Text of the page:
Ecuadorans Grant New Powers to President
Ecuadoran President Rafael Correa says he has a mandate for social change after voters overwhelmingly approved new powers for the presidency.
Preliminary results from Sunday’s referendum balloting on a new constitution indicated that at least 65 percent of Ecuadorans voted in favor of the proposal, giving the president the power to dissolve the National Congress once each term, although such moves would also trigger presidential elections, The Washington Post reported.
Political analysts said that if confirmed, the vote would give Correa an important victory. The 45-year-old former economic minister is pushing for rapid social change as part of a vision to alleviate poverty and weaken the country’s traditional elite, the Post said.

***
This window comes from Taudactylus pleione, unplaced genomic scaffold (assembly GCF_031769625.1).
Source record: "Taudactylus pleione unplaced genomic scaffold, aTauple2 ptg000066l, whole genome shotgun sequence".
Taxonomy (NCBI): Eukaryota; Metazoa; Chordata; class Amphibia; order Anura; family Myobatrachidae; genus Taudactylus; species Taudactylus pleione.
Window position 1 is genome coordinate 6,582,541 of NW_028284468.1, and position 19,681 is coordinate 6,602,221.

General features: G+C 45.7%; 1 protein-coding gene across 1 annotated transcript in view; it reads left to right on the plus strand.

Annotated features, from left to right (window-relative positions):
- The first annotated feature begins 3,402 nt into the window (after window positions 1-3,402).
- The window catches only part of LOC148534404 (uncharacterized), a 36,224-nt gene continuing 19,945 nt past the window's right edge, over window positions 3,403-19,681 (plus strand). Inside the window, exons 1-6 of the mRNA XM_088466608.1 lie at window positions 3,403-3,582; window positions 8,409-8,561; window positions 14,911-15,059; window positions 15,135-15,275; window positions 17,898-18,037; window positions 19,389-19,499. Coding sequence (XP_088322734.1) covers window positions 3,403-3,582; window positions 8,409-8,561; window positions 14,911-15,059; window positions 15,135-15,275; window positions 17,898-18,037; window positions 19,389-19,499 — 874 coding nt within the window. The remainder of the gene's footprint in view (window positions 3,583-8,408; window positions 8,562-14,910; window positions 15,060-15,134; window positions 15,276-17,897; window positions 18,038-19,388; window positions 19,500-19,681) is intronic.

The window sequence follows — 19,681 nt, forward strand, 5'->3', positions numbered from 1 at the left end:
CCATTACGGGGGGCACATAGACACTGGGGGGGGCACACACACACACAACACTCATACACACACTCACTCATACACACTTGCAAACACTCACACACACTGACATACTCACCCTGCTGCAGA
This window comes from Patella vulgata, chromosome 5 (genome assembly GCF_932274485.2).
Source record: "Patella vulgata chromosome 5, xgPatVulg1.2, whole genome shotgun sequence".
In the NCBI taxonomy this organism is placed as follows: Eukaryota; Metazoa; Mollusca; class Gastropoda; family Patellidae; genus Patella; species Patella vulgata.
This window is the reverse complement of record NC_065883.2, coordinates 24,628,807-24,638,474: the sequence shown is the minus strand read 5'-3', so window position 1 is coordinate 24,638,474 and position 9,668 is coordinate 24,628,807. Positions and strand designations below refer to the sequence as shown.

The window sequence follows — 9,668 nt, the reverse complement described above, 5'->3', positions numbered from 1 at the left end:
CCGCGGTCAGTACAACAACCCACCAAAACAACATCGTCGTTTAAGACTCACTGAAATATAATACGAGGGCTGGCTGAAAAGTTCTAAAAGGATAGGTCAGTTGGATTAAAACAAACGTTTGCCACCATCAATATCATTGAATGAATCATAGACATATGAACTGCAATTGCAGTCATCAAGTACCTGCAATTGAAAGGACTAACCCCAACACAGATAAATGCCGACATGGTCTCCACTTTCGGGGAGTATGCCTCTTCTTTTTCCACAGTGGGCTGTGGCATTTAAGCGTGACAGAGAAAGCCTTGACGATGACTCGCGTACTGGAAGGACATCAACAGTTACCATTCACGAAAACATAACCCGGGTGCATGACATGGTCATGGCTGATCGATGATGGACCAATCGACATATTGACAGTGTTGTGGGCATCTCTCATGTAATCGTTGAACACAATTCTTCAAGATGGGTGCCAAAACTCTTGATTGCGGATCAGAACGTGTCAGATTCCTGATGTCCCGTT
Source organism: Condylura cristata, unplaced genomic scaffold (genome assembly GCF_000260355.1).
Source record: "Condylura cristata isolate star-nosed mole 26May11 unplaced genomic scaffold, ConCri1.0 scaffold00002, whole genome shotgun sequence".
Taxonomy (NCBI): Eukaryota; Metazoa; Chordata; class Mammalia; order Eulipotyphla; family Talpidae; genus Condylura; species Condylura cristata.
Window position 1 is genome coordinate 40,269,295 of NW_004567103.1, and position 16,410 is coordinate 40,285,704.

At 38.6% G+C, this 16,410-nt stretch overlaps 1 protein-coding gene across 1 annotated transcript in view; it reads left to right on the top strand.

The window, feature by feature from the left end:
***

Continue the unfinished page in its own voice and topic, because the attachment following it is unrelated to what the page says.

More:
“Today Ecuador has decided on a new nation,” Correa told cheering supporters in Guayaquil. “The old structures are defeated. This confirms the citizens’ revolution.”
Correa’s opponents warned the new constitution will allow him to consolidate too much control over the economy and strategic industries without sufficient checks on his authority.
Other South American leaders, such as Venezuela’s Hugo Chavez and Bolivia’s Evo Morales, have pushed for new constitutions to grant expanded powers to the presidency, the Post said.